In a new contemporary art exhibit at Blickling Estate, the UK’s National Trust offers an exciting argument for the continuing relevance of rare books to our modern life,
In a new contemporary art exhibit at Blickling Estate, the UK’s National Trust offers an exciting argument for the continuing relevance of rare books to our modern life, bringing them into conversation with the contexts that shaped these books and continue into the present.
While the National Trust, one of the UK’s largest charities, is mainly devoted to the natural and historic heritage of England, Wales, and Northern Ireland through preserving and maintaining lands and properties, it has recently turned its attention to its sizeable collection of nearly 400,000 thousand books. Along with more traditional exhibits, such as the one at Lord Peckover’s Estate (about which we posted here, too), it has also begun to use rare books as the inspiration for contemporary art, thereby shining light on the continued relevance of these works to our life.
The Edge of Things (through October 27th) draws on the Trust’s largest and oldest book collection and interprets rare books in works of art that bring them out of the past and make them continuous with our living heritage, inspiring and shaping encounters that fuel our imagination and lead us through our ever unfolding present. At the exhibit, the Eliot Bible (1663), one of the last remaining examples of written Wampanoag, is placed in an audiovisual encounter with the language as it lives on today in the voices and reflections of the Wampanoag people. Robert Hooke’s Micrographia of Minute Bodies (1665), the first book of its kind in microscopy and famous for its finely detailed drawings of the flea, is brought into a new context in the Orangery at Blickling, where tiny plankton fossils are projected onto the walls, providing the modern audience a newfound appreciation for one of the book’s enduring messages, that beauty and understanding are found through attention to the tiniest of details.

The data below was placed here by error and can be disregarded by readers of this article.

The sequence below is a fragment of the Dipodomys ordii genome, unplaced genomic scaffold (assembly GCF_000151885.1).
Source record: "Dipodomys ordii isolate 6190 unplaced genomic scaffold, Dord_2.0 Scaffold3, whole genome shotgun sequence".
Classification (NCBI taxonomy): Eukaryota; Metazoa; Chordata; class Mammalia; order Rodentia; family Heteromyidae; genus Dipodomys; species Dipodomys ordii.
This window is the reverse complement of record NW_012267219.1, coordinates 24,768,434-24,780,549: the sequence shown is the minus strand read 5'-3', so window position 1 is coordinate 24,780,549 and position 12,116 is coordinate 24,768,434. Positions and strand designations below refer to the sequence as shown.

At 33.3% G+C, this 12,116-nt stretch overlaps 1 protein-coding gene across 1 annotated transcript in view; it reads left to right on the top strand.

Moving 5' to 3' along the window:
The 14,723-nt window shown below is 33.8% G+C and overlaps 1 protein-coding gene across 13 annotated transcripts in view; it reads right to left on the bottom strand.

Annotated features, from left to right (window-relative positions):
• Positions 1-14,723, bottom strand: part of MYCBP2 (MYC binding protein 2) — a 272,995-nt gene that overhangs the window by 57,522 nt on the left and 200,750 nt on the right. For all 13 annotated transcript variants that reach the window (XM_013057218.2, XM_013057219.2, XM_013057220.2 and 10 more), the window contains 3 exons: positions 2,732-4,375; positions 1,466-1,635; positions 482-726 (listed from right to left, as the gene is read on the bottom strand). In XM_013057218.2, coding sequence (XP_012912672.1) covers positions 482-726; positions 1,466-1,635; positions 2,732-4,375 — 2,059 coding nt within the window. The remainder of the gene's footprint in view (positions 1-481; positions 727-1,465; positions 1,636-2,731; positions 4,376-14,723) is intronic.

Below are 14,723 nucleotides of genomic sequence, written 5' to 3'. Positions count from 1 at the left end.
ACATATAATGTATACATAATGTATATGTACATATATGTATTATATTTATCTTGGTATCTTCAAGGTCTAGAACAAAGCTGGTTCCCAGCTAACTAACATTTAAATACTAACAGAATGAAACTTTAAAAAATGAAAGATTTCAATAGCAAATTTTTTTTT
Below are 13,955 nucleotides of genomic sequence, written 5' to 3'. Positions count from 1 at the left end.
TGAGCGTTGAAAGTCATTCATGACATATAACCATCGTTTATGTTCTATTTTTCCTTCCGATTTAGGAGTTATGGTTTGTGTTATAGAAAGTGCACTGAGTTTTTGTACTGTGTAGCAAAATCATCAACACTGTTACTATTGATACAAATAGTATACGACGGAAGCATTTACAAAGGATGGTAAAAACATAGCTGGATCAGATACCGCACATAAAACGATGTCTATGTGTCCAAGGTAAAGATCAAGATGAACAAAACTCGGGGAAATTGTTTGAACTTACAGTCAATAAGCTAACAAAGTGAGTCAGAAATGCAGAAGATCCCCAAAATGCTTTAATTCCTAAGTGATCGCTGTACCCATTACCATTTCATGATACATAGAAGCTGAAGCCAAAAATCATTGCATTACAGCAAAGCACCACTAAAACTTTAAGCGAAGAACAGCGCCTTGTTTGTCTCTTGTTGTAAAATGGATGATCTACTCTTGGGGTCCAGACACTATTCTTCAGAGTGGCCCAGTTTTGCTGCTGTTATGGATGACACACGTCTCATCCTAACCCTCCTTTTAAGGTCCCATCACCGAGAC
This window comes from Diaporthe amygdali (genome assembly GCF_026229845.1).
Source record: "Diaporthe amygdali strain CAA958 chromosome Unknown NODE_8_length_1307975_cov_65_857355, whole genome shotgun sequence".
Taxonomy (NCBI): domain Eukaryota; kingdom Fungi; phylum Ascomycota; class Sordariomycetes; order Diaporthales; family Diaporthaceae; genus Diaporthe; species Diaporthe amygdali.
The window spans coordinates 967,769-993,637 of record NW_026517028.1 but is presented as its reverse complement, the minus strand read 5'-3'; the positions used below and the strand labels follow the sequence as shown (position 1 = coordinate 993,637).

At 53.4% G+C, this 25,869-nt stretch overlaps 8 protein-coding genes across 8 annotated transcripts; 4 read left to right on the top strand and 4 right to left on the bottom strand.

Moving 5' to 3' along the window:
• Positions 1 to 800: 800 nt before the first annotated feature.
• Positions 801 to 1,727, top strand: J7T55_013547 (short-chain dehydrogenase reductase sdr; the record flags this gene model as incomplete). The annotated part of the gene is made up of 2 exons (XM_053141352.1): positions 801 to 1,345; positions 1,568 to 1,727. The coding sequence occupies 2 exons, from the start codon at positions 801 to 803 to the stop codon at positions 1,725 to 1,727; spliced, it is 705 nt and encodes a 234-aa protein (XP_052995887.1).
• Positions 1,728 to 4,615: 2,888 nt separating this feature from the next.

Check out the National Trust’s write-up here for more information about the exhibit, and if you can, do visit in person!
Image: National Trust / Rah Petherbridge Photography
May 17 (Friday) - October 27 (Sunday)